Fiction / My Books

The Reality of Writing a Novel… and The Truth Returns

I'm baaaack!

I’m baaaack!

Once upon a time… Thus begins many a fairy tale. In my own convoluted history, I have started and not finished countless stories (and I’m just talking about the ones I’ve undertaken to write myself, not the books written by others that I never read to the end). Thus, when I finally finished a novel, I thought I had truly accomplished something.

What came next? Pitching the book and trying to get someone to answer my query. Or queries. I did my research, I found agents I thought would be interested in the type of book I had written, I sent out the appropriate letters. I did everything by the book.

And I heard nothing.

Those of you who have been with me since the launch of this blog (while the posts date back four years, I think it’s been about three years since I created astridcook.com with the intention of blogging on a—hahaha—daily basis), you know this part of the tale: I opted to self-publish my book. A handful of friends and some distant acquaintances bought the book and the feedback I received ranged from “couldn’t put it down” to “the most depressing thing I’ve ever read” (honestly, I’m happy with the superlative in either case… so long as I don’t get “most boring thing I’ve ever read” I’ll take it).

I thought it was a good book. I thought it was a story that was worth being shared.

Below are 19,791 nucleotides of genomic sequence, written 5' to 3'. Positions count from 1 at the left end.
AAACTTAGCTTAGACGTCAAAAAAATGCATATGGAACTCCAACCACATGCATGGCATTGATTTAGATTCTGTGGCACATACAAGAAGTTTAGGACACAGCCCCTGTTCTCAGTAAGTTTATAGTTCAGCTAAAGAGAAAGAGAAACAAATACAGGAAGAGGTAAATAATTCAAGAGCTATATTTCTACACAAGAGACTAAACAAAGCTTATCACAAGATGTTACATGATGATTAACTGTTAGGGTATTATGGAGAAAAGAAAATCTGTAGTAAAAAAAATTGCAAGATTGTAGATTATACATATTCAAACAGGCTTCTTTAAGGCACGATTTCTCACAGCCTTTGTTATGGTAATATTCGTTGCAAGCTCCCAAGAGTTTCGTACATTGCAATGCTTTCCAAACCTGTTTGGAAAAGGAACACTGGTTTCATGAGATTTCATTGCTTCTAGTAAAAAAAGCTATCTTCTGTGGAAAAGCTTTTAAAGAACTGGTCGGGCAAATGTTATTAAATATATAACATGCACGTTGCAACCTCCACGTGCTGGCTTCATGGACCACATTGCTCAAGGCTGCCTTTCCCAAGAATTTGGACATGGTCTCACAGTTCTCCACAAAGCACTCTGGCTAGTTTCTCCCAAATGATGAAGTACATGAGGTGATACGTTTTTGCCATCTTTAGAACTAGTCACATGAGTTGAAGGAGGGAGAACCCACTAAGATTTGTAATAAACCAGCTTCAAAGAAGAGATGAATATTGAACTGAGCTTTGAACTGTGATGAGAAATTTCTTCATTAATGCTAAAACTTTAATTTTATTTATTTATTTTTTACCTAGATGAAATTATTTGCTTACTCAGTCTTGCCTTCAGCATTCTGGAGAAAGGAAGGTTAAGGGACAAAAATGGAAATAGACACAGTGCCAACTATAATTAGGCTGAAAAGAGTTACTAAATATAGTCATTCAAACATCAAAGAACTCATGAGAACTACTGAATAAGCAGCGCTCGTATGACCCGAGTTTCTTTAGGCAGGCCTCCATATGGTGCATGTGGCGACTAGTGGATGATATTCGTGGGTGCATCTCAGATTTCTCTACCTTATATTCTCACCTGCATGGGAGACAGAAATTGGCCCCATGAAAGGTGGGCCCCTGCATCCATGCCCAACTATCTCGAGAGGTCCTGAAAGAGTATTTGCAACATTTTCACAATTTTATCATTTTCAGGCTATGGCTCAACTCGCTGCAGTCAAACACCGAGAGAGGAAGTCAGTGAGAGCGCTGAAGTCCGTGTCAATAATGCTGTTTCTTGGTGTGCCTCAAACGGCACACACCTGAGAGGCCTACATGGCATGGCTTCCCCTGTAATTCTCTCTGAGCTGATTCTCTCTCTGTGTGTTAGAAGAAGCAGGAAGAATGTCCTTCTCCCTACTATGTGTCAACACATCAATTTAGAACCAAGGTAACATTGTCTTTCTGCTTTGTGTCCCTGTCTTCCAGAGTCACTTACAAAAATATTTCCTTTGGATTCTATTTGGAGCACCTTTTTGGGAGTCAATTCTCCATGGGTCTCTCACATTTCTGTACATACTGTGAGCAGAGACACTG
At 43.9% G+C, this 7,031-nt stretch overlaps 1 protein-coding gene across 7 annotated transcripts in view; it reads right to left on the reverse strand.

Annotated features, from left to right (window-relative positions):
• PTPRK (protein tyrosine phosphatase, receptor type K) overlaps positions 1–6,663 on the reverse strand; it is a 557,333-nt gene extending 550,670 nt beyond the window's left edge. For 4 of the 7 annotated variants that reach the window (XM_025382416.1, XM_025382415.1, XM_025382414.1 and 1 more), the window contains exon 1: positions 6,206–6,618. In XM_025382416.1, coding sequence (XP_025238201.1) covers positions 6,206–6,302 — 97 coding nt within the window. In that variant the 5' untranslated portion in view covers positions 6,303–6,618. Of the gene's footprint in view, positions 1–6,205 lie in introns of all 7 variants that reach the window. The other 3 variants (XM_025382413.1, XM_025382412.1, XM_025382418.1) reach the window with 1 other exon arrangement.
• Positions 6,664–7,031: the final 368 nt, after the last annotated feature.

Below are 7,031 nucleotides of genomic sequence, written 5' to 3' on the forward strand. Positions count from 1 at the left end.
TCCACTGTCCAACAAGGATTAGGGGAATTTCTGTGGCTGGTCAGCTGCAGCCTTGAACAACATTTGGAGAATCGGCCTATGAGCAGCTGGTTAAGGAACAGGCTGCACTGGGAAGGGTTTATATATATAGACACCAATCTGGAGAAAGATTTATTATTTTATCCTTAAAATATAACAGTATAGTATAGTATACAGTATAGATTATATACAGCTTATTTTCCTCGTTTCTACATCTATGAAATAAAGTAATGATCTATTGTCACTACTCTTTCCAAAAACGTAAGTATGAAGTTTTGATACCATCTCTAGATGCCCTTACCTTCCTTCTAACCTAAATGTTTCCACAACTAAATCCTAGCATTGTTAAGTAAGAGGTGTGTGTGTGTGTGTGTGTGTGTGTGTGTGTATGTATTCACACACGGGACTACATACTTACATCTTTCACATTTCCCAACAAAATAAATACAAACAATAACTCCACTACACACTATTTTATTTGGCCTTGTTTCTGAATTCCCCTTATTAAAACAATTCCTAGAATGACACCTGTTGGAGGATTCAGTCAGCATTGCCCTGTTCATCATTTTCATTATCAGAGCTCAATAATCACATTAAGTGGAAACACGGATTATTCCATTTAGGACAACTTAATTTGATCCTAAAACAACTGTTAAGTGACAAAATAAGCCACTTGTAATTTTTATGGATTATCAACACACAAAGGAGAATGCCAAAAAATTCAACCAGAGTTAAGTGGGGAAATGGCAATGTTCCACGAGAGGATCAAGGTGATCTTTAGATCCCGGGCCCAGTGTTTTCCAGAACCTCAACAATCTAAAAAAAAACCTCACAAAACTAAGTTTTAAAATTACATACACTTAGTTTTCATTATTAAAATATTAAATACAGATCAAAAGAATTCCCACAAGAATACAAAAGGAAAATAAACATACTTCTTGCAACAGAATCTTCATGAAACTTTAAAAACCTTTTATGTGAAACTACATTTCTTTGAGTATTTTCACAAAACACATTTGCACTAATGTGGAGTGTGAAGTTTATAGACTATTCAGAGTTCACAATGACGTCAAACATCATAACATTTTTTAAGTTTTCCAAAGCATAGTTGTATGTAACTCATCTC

Then I went to the Writers Digest Conference in 2013 and had the chance to pitch directly to agents, face-to-face. Nearly 3/4 of the agents I spoke with were interested in my book. But… You knew there was going to be a “but.”

But they weren’t interested in a book that had been self-published. So, I did what I always do… I caved to the pressure of other people’s opinions and took the book off my website and out of distribution channels. I thought I could remove any trace of my book, but—as I should have assumed—the internet lives forever, and once you have that little ISBN number, your book is out there in the ether, even though it may be damn near impossible to find.

Anyhow, I sent the manuscript to the agents who claimed interest. Cutting to the chase… no one made an offer to rep me. Adding insult to injury, I had entered the Amazon Breakthrough Novel Award, and I didn’t even make the first cut. It was a terribly demeaning time, totally feeding into my self-esteem issues. Maybe what I had written was total crap, and I should just hang it up and go back to writing about beer.

Which is really what I did. Among the good advice I got from agents was that the novel I had written was too short: I needed at least another 10,000 words. In retrospect, I now see less myopically; that even if the agents loved the book (and I’m not saying that they did), they didn’t see a book they could sell, which is really the point.